defect

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defect

Crystallog a local deviation from regularity in the crystal lattice of a solid
Collins Discovery Encyclopedia, 1st edition © HarperCollins Publishers 2005

Defect

In lumber, an irregularity occurring in or on wood that will tend to impair its strength, durability, or utility value.
Illustrated Dictionary of Architecture Copyright © 2012, 2002, 1998 by The McGraw-Hill Companies, Inc. All rights reserved

defect

[′dē‚fekt]
(science and technology)
An irregularity that spoils the appearance or impairs the usefulness or effectiveness of an object or a material by causing weakness or failure.
McGraw-Hill Dictionary of Scientific & Technical Terms, 6E, Copyright © 2003 by The McGraw-Hill Companies, Inc.

defect

In wood, a fault that may reduce its durability, usefulness, or strength.
McGraw-Hill Dictionary of Architecture and Construction. Copyright © 2003 by McGraw-Hill Companies, Inc.

defect

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References in periodicals archive ?
Transcatheter closure as an alternative and equivalent method to the surgical treatment of atrial septal defect in adults: comparison of early and late result.
Lutembacher Syndrome (LS) is a rare cardiac clinical entity comprising of an unusual combination of atrial septal defect (ASD) and acquired Mitral valve stenosis (usually of the rheumatic nature).1 LS is an infrequent disorder with a prevalence of 0.001 million per population, mostly occurring in females.2,3 The clinical presentation and prognosis of the disease varies depending on a multitude of factors; the most important one being the size of the defect while other factors include severity of stenosis and compliance of the right ventricle.
He said that most often an atrial septal defect is diagnosed when a physician hears a heart murmur during a physical examination.
A transthoracic echocardiogram demonstrated a very large secundum-type atrial Septal defect measuring 30 x 48 mm, with a calculated area of 10.6 [cm.sup.2] (white box).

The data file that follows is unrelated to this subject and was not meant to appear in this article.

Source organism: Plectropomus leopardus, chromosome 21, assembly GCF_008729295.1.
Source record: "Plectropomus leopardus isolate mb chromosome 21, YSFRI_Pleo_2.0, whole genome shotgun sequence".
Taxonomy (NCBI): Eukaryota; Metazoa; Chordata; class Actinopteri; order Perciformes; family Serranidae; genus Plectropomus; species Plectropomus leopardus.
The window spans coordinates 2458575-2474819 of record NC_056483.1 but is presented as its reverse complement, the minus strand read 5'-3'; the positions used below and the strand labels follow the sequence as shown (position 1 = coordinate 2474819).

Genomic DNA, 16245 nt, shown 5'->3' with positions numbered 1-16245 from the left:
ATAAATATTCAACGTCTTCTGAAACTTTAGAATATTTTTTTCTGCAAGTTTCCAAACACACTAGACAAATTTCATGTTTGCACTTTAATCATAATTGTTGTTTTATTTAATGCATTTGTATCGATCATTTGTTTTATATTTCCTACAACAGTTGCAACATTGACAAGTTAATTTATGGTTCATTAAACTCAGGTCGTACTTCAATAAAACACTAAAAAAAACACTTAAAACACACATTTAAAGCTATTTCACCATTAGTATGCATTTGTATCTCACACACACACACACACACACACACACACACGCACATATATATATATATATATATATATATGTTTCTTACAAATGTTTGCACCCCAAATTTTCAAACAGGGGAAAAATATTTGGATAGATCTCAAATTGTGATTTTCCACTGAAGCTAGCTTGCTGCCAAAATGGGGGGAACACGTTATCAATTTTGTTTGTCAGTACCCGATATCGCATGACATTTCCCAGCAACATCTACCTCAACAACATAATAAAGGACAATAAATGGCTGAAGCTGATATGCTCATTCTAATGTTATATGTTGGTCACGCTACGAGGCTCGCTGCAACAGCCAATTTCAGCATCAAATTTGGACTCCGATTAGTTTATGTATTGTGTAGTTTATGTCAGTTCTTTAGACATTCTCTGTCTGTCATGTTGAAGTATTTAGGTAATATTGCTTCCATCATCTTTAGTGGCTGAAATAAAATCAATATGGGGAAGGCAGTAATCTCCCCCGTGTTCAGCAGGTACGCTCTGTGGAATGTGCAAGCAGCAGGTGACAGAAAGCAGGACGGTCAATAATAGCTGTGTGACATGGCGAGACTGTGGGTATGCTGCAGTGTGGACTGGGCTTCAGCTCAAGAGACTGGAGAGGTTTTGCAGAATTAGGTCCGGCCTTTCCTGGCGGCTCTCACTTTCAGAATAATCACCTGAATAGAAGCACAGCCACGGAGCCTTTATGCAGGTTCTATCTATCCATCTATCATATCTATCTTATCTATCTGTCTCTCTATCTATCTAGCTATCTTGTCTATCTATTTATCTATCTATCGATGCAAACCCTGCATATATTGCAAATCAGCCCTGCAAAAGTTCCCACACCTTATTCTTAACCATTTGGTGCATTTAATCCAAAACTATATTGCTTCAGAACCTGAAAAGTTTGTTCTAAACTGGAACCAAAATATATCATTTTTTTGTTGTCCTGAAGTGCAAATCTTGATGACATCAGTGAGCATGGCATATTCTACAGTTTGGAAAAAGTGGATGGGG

(a) Twin A 2D imaging showing a ventricular septal defect, primum atrial septal defect, and secundum atrial septal defect.
In summary, we report a neonate with severe NS phenotypes including myeloproliferative disorder, transient thrombocytopenia, a secundum atrial septal defect, moderate perimembranous ventricular septal defect, dysplastic mitral and tricuspid valves, bicuspid aortic valve and mild hypoplastic aortic arch, pylorospasm, splenic cyst, and a horseshoe kidney.
Hu et al., "Feasibility of transcatheter closure of atrial septal defect under the guidance of transthoracic echocardiography," Zhonghua Xin Xue Guan Bing Za Zhi, vol.
small atrial septal defects, complete atrio-ventricular septal defects, absent pulmonary valve syndrome, coronary artery malformations, patent ductus arteriosus and aorto-pulmonary collaterals5-7.
The heart-hand syndrome type I, also known as Holt-Oram syndrome is the most common and is usually associated with an atrial septal defect. (3) Holt-Oram syndrome is an autosomal dominant disorder with complete penetrance.
To study the short-term remodelling changes after surgical closure of atrial septal defect by clinical, electrocardiographic, radiologic and echocardiographic methods.
The associations between maternal gestational exposure to [PM.sub.10] and atrial septal defect, fetal patent ductus arteriosus, and overall congenital heart malformations provide further evidence that prenatal exposure to air pollution is associated with risks for fetal heart malformations.

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